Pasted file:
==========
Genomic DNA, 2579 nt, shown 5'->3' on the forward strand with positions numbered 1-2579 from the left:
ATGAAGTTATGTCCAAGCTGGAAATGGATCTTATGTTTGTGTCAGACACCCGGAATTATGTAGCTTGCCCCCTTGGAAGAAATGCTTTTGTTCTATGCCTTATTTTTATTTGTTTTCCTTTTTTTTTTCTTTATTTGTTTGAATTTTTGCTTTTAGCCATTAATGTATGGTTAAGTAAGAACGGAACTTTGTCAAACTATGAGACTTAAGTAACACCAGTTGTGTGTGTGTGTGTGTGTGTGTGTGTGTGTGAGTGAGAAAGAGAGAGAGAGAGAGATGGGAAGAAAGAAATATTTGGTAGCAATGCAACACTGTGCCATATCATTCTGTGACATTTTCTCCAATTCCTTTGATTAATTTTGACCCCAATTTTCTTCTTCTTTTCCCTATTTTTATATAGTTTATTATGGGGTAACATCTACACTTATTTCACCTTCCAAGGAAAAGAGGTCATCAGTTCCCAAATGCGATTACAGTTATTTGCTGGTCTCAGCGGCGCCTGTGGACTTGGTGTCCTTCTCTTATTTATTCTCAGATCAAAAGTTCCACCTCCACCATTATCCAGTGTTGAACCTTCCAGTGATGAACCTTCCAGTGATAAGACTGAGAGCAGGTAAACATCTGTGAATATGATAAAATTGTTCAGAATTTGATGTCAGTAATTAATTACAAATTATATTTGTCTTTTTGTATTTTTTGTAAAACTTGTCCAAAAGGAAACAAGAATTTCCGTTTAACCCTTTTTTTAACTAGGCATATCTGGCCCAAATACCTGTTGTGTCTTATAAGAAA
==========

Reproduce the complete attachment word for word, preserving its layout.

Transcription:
Genomic DNA, 2579 nt, shown 5'->3' on the forward strand with positions numbered 1-2579 from the left:
ATGAAGTTATGTCCAAGCTGGAAATGGATCTTATGTTTGTGTCAGACACCCGGAATTATGTAGCTTGCCCCCTTGGAAGAAATGCTTTTGTTCTATGCCTTATTTTTATTTGTTTTCCTTTTTTTTTTCTTTATTTGTTTGAATTTTTGCTTTTAGCCATTAATGTATGGTTAAGTAAGAACGGAACTTTGTCAAACTATGAGACTTAAGTAACACCAGTTGTGTGTGTGTGTGTGTGTGTGTGTGTGTGTGAGTGAGAAAGAGAGAGAGAGAGAGATGGGAAGAAAGAAATATTTGGTAGCAATGCAACACTGTGCCATATCATTCTGTGACATTTTCTCCAATTCCTTTGATTAATTTTGACCCCAATTTTCTTCTTCTTTTCCCTATTTTTATATAGTTTATTATGGGGTAACATCTACACTTATTTCACCTTCCAAGGAAAAGAGGTCATCAGTTCCCAAATGCGATTACAGTTATTTGCTGGTCTCAGCGGCGCCTGTGGACTTGGTGTCCTTCTCTTATTTATTCTCAGATCAAAAGTTCCACCTCCACCATTATCCAGTGTTGAACCTTCCAGTGATGAACCTTCCAGTGATAAGACTGAGAGCAGGTAAACATCTGTGAATATGATAAAATTGTTCAGAATTTGATGTCAGTAATTAATTACAAATTATATTTGTCTTTTTGTATTTTTTGTAAAACTTGTCCAAAAGGAAACAAGAATTTCCGTTTAACCCTTTTTTTAACTAGGCATATCTGGCCCAAATACCTGTTGTGTCTTATAAGAAA